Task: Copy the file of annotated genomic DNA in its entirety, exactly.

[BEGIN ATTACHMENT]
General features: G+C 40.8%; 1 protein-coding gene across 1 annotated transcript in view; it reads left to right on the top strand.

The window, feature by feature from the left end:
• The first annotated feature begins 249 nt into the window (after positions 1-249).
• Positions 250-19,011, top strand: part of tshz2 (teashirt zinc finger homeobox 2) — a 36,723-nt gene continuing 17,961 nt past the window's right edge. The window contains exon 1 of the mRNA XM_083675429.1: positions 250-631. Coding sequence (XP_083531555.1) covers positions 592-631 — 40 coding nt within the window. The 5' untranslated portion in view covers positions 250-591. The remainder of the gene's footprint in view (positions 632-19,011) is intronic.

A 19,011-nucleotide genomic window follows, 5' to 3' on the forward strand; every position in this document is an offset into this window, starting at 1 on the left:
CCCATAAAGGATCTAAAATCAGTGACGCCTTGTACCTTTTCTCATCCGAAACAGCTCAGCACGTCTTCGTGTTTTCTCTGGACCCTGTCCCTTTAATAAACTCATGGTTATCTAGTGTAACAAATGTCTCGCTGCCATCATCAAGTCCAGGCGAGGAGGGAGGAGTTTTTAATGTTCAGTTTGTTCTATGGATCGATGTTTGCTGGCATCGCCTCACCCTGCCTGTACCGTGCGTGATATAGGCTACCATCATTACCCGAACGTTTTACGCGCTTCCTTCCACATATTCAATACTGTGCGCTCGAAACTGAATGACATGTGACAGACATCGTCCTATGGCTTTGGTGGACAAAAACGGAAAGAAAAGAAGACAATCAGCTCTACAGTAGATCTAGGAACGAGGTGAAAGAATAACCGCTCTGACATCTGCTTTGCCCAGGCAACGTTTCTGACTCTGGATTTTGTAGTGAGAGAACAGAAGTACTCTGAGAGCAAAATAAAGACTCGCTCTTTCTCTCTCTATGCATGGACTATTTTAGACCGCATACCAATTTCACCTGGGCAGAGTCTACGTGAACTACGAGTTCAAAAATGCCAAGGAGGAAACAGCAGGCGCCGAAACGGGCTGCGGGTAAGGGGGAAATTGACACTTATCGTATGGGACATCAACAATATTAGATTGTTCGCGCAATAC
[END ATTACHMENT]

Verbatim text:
General features: G+C 40.8%; 1 protein-coding gene across 1 annotated transcript in view; it reads left to right on the top strand.

The window, feature by feature from the left end:
• The first annotated feature begins 249 nt into the window (after positions 1-249).
• Positions 250-19,011, top strand: part of tshz2 (teashirt zinc finger homeobox 2) — a 36,723-nt gene continuing 17,961 nt past the window's right edge. The window contains exon 1 of the mRNA XM_083675429.1: positions 250-631. Coding sequence (XP_083531555.1) covers positions 592-631 — 40 coding nt within the window. The 5' untranslated portion in view covers positions 250-591. The remainder of the gene's footprint in view (positions 632-19,011) is intronic.

A 19,011-nucleotide genomic window follows, 5' to 3' on the forward strand; every position in this document is an offset into this window, starting at 1 on the left:
CCCATAAAGGATCTAAAATCAGTGACGCCTTGTACCTTTTCTCATCCGAAACAGCTCAGCACGTCTTCGTGTTTTCTCTGGACCCTGTCCCTTTAATAAACTCATGGTTATCTAGTGTAACAAATGTCTCGCTGCCATCATCAAGTCCAGGCGAGGAGGGAGGAGTTTTTAATGTTCAGTTTGTTCTATGGATCGATGTTTGCTGGCATCGCCTCACCCTGCCTGTACCGTGCGTGATATAGGCTACCATCATTACCCGAACGTTTTACGCGCTTCCTTCCACATATTCAATACTGTGCGCTCGAAACTGAATGACATGTGACAGACATCGTCCTATGGCTTTGGTGGACAAAAACGGAAAGAAAAGAAGACAATCAGCTCTACAGTAGATCTAGGAACGAGGTGAAAGAATAACCGCTCTGACATCTGCTTTGCCCAGGCAACGTTTCTGACTCTGGATTTTGTAGTGAGAGAACAGAAGTACTCTGAGAGCAAAATAAAGACTCGCTCTTTCTCTCTCTATGCATGGACTATTTTAGACCGCATACCAATTTCACCTGGGCAGAGTCTACGTGAACTACGAGTTCAAAAATGCCAAGGAGGAAACAGCAGGCGCCGAAACGGGCTGCGGGTAAGGGGGAAATTGACACTTATCGTATGGGACATCAACAATATTAGATTGTTCGCGCAATAC